What happens if the Context becomes a hierarchy? How do you keep track of the real type of the TaxPayer inside TaxStrategy without downcasting? You'll find several answers here from a Generic Programming perspective.
More articles by Radu Braniste
Learn how dispatchers can be stacked in layers and how events can be selectively sent to certain levels only or broadcasted. Two illustrative implementations are presented: a basic one introducing the main concepts, later refactored in a more refined implementation.
Discover the possible implementations of a type safe event dispatching mechanism, based on the Multicast pattern, in the context of single-layered and multilayered receptors.
Explore a flexible, compile-time safe way of generating WML and WML-like dialects code. Two contrasting solutions are discussed—one relying on C# without generics and the other one on C++.
Analyze the concepts behind using "switch" statements in C++ and the patterns associated with them. Then review possible designs of a more generic "switch" together with a way of extending classes based on versioning.
Interfaces are apparently a simple subject, already well supported by the core language via the pure virtual construct. But, as you will see, when thriving for efficiency, 'classic' interfaces might be a drag.
Discover a simple XML parser fully configurable at compile time. Type safe techniques for selecting properties and enforcing behavior are presented as part of the policies support.
Find answers to puzzling questions such as How can two or more processes exchange information in BREW?, When should you use IAC? What are the design considerations?, and How does one create and use services in BREW?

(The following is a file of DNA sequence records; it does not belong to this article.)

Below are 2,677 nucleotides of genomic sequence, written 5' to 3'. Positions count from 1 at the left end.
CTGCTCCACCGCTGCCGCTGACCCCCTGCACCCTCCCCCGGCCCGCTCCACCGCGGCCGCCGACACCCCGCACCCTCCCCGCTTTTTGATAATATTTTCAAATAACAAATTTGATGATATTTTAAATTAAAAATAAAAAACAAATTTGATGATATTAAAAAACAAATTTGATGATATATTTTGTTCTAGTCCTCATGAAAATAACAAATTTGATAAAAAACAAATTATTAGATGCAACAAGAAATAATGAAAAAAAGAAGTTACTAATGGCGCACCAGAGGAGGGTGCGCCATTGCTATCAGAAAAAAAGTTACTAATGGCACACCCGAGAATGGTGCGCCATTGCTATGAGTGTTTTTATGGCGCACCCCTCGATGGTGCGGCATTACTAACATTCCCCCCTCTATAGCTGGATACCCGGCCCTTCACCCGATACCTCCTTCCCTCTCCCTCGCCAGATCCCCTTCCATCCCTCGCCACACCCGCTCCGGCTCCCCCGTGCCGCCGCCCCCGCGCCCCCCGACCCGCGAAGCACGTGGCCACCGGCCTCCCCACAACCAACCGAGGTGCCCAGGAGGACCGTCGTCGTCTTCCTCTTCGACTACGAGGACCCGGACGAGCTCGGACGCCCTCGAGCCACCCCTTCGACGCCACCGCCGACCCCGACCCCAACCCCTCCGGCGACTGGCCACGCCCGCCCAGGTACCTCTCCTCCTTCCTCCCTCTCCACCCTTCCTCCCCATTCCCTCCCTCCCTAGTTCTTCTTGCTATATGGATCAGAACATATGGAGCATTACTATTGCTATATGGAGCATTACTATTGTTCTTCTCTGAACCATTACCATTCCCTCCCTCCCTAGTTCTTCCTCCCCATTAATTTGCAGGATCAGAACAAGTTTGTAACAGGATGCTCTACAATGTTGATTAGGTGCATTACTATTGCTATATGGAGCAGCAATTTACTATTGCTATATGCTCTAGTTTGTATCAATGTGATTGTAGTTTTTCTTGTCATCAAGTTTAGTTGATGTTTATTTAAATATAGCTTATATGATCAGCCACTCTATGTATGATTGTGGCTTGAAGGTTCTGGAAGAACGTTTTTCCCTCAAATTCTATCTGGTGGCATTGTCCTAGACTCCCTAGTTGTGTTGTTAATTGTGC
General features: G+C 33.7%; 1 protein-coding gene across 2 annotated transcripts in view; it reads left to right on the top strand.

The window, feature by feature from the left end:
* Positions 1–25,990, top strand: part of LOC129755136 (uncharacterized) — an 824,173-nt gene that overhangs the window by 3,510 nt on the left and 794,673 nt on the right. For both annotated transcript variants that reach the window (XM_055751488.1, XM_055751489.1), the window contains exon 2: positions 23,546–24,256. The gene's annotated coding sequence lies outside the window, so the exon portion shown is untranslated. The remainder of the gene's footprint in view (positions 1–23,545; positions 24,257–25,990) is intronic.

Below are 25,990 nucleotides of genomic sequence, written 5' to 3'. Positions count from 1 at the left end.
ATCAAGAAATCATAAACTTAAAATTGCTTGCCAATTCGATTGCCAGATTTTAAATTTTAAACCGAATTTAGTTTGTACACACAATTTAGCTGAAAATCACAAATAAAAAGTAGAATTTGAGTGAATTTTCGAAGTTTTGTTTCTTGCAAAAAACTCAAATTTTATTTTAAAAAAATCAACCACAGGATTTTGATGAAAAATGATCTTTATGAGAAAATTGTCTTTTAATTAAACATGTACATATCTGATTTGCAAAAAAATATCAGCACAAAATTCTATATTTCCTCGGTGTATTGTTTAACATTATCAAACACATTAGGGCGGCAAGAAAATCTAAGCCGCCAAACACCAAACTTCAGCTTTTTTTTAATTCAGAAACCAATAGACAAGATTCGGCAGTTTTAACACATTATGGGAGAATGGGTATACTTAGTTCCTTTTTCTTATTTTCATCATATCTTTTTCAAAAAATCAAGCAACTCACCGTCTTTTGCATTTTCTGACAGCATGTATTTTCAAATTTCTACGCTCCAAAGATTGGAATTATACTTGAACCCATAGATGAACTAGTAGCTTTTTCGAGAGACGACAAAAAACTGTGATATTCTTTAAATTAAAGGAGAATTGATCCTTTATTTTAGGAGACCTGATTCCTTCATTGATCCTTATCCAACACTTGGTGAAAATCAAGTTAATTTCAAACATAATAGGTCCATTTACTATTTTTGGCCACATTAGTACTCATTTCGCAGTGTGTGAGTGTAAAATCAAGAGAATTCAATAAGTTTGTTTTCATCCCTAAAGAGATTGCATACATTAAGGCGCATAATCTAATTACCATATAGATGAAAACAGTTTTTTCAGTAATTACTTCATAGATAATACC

For the sake of simplicity, BREW doesn't hide all the details of the operating system; developers are forced to take additional responsibility. Take advantage of a key BREW design pattern to help you work through this.
Explore idioms (low-level patterns specific to one language) such as 'Stack Starvation', 'EverLoad', and 'Static Is Dynamic' to build your BREW applications.
Review Reference Counting and other useful memory-related patterns.
Focus on memory deallocation and memory exhaustion, testing useful techniques such as smart pointers [2, 3, 5]. Also see where POD and non-POD smart pointers get involved.
Both heap and stack memory are scarce resources in BREW, thus memory allocation is of paramount importance. Review the main techniques and some of the 'usual suspects' and possible solutions to memory fragmentation, access speed, and exhaustion issues.
Develop BREW applications using an API that provides automatic memory management and that is similar to the J2ME development model.
Discover how to narrow the gap between BREW and J2ME as well as learn insight into the design process for using these technologies.
Learn the virtues of cooperative multithreading — you will learn to find, wait, and notify.
Learn the value and limitations of BREW's new cooperatively scheduled multithreading support as well BREW's new interface capable of controlling the lifetime of associated resources.
Learn how to handle file I/O and network resources on BREW from a Generic Connection Framework (GCF) perspective.
Examine the intricacies of the asynchronous programming model and develop tools to help establish a common ground for I/O and network operations on BREW. See how to encapsulate this commonality into a framework.
Discover a String implementation for BREW that freely uses both char and AECHAR data types. This is actually a generalization of BrewString that allows strings, wide strings, char and AECHAR arrays to be mixed together.
Learn how to avoid possible problems you can encounter when compiling the BREW utility library using ARM ADS1.x. An ADS1.0.1 conformant library is included for downloading.
Delve into the implementation of a hash table together with an XML parser using BREW.
Analyze the intricacies of a vector class in BREW while focusing on efficiency, safety, and other special features. Also examine how to avoid the code bloat usually associated with general purpose containers.
Examine the string library in the BREW SDK. This article is the first in a series that will present possible implementations of utility libraries in BREW.
BREW is an event-based execution environment with no support for multithreading. This article introduces an implementation of cooperative multitasking in the BREW environment to get around this complicated, non-trivial problem.